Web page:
Australia will ban older and noisy aircraft from the country's major airports from 1 September, as it seeks to reduce the impact of aircraft noise on homes.
Under the new law, the Boeing 727-100, 727-200, DC86 and Antonov An-124 will be disallowed.
Classified as "marginally noise-compliant" jets, they are mostly used in the air freight industry and are "an ongoing source of concern for residents around Sydney, Melbourne, Brisbane and Perth airports", says Australia's transport minister Anthony Albanese.
"These aircraft were certified to operate following modifications to meet aircraft noise standards issued in the 1970s. Most have been fitted with 'hush kits' which entitles them to a 'marginally compliant' rating under the 1977 regulation," he adds.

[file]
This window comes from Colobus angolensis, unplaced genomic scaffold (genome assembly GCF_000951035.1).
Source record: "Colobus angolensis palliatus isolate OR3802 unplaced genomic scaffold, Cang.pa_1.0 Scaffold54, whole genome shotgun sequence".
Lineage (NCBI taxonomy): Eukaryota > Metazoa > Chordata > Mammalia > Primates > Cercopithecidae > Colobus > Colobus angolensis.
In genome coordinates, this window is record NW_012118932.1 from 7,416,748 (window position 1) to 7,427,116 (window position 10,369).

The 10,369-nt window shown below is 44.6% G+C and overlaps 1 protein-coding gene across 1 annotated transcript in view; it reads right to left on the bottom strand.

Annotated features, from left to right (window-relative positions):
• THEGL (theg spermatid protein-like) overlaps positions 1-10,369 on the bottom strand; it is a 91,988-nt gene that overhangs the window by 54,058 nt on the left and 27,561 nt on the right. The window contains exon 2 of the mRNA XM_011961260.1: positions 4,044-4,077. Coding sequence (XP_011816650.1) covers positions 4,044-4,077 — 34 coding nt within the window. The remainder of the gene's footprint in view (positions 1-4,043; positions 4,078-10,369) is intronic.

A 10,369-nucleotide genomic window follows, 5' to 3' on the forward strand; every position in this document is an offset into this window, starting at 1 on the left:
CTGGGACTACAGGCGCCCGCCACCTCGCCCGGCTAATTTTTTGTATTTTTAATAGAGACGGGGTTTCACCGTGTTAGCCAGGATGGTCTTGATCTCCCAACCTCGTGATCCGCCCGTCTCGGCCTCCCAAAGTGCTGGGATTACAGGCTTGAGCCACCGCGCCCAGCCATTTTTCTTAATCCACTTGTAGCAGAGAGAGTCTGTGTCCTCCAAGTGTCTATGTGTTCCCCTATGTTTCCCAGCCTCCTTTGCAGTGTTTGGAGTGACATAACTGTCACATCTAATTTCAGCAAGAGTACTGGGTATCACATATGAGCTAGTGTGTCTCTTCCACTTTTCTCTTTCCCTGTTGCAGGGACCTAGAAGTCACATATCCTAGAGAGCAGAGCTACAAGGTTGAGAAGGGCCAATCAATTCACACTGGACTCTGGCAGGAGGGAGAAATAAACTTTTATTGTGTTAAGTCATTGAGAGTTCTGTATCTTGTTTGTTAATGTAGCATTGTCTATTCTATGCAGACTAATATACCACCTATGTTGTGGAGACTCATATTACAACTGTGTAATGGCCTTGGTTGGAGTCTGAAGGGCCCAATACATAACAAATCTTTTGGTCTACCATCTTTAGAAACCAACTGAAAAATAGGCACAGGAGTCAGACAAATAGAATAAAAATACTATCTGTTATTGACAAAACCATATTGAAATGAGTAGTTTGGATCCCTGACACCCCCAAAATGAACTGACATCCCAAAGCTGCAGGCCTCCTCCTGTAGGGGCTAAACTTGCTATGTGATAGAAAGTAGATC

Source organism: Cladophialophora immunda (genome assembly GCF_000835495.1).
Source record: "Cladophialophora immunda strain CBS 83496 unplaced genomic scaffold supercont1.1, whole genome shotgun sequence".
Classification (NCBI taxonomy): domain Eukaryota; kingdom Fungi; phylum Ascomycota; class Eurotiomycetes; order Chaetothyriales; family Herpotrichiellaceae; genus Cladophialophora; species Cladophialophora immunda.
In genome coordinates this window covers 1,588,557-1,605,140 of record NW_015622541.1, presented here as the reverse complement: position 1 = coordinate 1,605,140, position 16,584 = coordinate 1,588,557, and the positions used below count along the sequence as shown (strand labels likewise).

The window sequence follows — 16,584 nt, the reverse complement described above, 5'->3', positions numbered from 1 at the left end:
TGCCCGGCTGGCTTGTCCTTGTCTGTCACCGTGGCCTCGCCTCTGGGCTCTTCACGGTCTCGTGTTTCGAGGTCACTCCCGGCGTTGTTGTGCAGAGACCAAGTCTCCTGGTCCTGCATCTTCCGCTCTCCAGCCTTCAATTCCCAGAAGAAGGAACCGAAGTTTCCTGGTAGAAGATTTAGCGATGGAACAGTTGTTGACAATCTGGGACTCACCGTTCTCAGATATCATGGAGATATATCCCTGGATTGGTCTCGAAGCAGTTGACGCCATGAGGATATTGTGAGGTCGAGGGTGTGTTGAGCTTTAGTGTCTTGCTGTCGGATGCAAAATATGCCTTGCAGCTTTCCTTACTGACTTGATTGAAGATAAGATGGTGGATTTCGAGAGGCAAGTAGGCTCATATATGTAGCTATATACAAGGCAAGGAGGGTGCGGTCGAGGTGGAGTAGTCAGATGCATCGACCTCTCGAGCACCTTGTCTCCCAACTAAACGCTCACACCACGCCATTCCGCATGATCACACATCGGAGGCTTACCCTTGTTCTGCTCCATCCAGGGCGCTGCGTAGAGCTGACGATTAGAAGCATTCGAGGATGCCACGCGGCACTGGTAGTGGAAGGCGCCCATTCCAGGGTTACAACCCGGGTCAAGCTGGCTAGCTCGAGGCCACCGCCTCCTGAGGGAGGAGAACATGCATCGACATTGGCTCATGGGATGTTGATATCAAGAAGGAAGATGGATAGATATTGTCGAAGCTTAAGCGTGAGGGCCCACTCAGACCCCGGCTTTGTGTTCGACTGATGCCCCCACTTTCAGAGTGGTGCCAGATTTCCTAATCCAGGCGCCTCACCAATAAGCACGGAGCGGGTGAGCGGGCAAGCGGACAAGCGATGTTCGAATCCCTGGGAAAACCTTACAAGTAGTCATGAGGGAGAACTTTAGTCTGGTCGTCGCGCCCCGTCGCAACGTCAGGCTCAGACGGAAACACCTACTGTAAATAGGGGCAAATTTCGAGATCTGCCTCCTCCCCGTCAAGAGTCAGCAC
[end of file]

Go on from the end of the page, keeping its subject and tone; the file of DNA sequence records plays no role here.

The ban on the aircraft will be phased in at Australia's airports.
From 1 July, no new services using such aircraft will be allowed at Sydney, Brisbane, Melbourne, Perth, Adelaide, Hobart, Darwin, Cairns, Gold Coast, Essendon, Newcastle, Avalon and Canberra airports.
From 1 September, all existing services operated with such aircraft must cease at Sydney, Brisbane, Melbourne and Perth airports, says Albanese.
Such aircraft make an average of 620 movements to and from the four airports every year, he adds.
The new law, however, allows for such aircraft to operate in cases of emergency and "in limited cases, where a flight is in the public interest", says Albanese.